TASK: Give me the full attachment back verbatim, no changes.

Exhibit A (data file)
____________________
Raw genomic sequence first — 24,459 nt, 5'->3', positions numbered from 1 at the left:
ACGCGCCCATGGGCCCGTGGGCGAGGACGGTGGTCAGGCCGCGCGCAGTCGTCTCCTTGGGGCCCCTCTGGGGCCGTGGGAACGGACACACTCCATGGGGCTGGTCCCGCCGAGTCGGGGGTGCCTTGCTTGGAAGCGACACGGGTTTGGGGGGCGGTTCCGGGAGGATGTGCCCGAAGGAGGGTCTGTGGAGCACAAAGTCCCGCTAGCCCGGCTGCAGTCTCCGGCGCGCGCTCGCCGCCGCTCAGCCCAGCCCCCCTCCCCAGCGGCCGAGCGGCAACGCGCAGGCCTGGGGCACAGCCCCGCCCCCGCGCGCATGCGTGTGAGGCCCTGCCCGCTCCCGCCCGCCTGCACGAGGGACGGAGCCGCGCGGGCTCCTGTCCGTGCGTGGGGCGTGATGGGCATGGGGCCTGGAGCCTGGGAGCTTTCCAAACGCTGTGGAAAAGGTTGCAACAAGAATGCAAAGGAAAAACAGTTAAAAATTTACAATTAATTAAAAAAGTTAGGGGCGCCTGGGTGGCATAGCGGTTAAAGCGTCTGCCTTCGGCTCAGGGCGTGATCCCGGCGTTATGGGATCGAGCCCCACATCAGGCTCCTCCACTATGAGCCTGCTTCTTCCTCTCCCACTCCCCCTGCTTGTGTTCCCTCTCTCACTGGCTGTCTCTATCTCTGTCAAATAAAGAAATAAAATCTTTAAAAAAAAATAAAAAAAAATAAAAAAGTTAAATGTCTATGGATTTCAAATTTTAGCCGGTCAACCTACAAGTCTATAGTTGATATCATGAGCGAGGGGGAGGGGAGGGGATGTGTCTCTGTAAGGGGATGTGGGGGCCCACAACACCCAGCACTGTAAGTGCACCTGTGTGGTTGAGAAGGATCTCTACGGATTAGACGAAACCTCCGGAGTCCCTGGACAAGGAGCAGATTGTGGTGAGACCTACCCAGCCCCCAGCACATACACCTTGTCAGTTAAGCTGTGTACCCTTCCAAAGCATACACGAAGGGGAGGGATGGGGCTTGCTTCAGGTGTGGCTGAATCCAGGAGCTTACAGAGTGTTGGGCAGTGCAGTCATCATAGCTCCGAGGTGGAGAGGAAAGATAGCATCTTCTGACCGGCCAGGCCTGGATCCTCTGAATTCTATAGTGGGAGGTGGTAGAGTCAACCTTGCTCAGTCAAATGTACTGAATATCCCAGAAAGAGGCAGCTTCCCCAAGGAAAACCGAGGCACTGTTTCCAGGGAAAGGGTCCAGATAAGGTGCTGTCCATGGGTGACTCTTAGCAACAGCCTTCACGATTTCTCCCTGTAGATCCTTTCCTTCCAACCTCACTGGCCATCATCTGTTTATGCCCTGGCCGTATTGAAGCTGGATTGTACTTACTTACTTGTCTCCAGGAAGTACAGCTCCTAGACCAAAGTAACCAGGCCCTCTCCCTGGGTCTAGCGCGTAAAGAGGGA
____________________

Raw genomic sequence first — 24,459 nt, 5'->3', positions numbered from 1 at the left:
ACGCGCCCATGGGCCCGTGGGCGAGGACGGTGGTCAGGCCGCGCGCAGTCGTCTCCTTGGGGCCCCTCTGGGGCCGTGGGAACGGACACACTCCATGGGGCTGGTCCCGCCGAGTCGGGGGTGCCTTGCTTGGAAGCGACACGGGTTTGGGGGGCGGTTCCGGGAGGATGTGCCCGAAGGAGGGTCTGTGGAGCACAAAGTCCCGCTAGCCCGGCTGCAGTCTCCGGCGCGCGCTCGCCGCCGCTCAGCCCAGCCCCCCTCCCCAGCGGCCGAGCGGCAACGCGCAGGCCTGGGGCACAGCCCCGCCCCCGCGCGCATGCGTGTGAGGCCCTGCCCGCTCCCGCCCGCCTGCACGAGGGACGGAGCCGCGCGGGCTCCTGTCCGTGCGTGGGGCGTGATGGGCATGGGGCCTGGAGCCTGGGAGCTTTCCAAACGCTGTGGAAAAGGTTGCAACAAGAATGCAAAGGAAAAACAGTTAAAAATTTACAATTAATTAAAAAAGTTAGGGGCGCCTGGGTGGCATAGCGGTTAAAGCGTCTGCCTTCGGCTCAGGGCGTGATCCCGGCGTTATGGGATCGAGCCCCACATCAGGCTCCTCCACTATGAGCCTGCTTCTTCCTCTCCCACTCCCCCTGCTTGTGTTCCCTCTCTCACTGGCTGTCTCTATCTCTGTCAAATAAAGAAATAAAATCTTTAAAAAAAAATAAAAAAAAATAAAAAAGTTAAATGTCTATGGATTTCAAATTTTAGCCGGTCAACCTACAAGTCTATAGTTGATATCATGAGCGAGGGGGAGGGGAGGGGATGTGTCTCTGTAAGGGGATGTGGGGGCCCACAACACCCAGCACTGTAAGTGCACCTGTGTGGTTGAGAAGGATCTCTACGGATTAGACGAAACCTCCGGAGTCCCTGGACAAGGAGCAGATTGTGGTGAGACCTACCCAGCCCCCAGCACATACACCTTGTCAGTTAAGCTGTGTACCCTTCCAAAGCATACACGAAGGGGAGGGATGGGGCTTGCTTCAGGTGTGGCTGAATCCAGGAGCTTACAGAGTGTTGGGCAGTGCAGTCATCATAGCTCCGAGGTGGAGAGGAAAGATAGCATCTTCTGACCGGCCAGGCCTGGATCCTCTGAATTCTATAGTGGGAGGTGGTAGAGTCAACCTTGCTCAGTCAAATGTACTGAATATCCCAGAAAGAGGCAGCTTCCCCAAGGAAAACCGAGGCACTGTTTCCAGGGAAAGGGTCCAGATAAGGTGCTGTCCATGGGTGACTCTTAGCAACAGCCTTCACGATTTCTCCCTGTAGATCCTTTCCTTCCAACCTCACTGGCCATCATCTGTTTATGCCCTGGCCGTATTGAAGCTGGATTGTACTTACTTACTTGTCTCCAGGAAGTACAGCTCCTAGACCAAAGTAACCAGGCCCTCTCCCTGGGTCTAGCGCGTAAAGAGGGA